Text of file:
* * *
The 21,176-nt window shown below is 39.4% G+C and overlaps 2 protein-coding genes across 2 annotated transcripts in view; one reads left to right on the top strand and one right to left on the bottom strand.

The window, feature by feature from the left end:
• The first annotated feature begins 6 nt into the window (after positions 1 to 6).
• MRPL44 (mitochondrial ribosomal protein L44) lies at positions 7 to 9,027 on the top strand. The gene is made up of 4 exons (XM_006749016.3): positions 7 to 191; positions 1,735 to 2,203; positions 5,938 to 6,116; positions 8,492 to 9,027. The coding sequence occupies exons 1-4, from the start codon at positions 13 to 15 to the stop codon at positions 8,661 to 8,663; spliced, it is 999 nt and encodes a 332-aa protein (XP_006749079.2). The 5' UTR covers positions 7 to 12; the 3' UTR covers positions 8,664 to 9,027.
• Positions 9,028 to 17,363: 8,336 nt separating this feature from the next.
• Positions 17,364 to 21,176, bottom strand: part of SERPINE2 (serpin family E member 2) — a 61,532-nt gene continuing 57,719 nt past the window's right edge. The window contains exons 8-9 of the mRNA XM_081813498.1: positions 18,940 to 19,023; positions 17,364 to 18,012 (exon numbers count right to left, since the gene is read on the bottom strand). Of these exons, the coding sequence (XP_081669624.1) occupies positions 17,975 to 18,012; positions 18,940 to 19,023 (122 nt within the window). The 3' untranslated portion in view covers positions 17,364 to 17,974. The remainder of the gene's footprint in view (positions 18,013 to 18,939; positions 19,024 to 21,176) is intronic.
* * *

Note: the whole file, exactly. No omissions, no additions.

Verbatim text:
The 21,176-nt window shown below is 39.4% G+C and overlaps 2 protein-coding genes across 2 annotated transcripts in view; one reads left to right on the top strand and one right to left on the bottom strand.

The window, feature by feature from the left end:
• The first annotated feature begins 6 nt into the window (after positions 1 to 6).
• MRPL44 (mitochondrial ribosomal protein L44) lies at positions 7 to 9,027 on the top strand. The gene is made up of 4 exons (XM_006749016.3): positions 7 to 191; positions 1,735 to 2,203; positions 5,938 to 6,116; positions 8,492 to 9,027. The coding sequence occupies exons 1-4, from the start codon at positions 13 to 15 to the stop codon at positions 8,661 to 8,663; spliced, it is 999 nt and encodes a 332-aa protein (XP_006749079.2). The 5' UTR covers positions 7 to 12; the 3' UTR covers positions 8,664 to 9,027.
• Positions 9,028 to 17,363: 8,336 nt separating this feature from the next.
• Positions 17,364 to 21,176, bottom strand: part of SERPINE2 (serpin family E member 2) — a 61,532-nt gene continuing 57,719 nt past the window's right edge. The window contains exons 8-9 of the mRNA XM_081813498.1: positions 18,940 to 19,023; positions 17,364 to 18,012 (exon numbers count right to left, since the gene is read on the bottom strand). Of these exons, the coding sequence (XP_081669624.1) occupies positions 17,975 to 18,012; positions 18,940 to 19,023 (122 nt within the window). The 3' untranslated portion in view covers positions 17,364 to 17,974. The remainder of the gene's footprint in view (positions 18,013 to 18,939; positions 19,024 to 21,176) is intronic.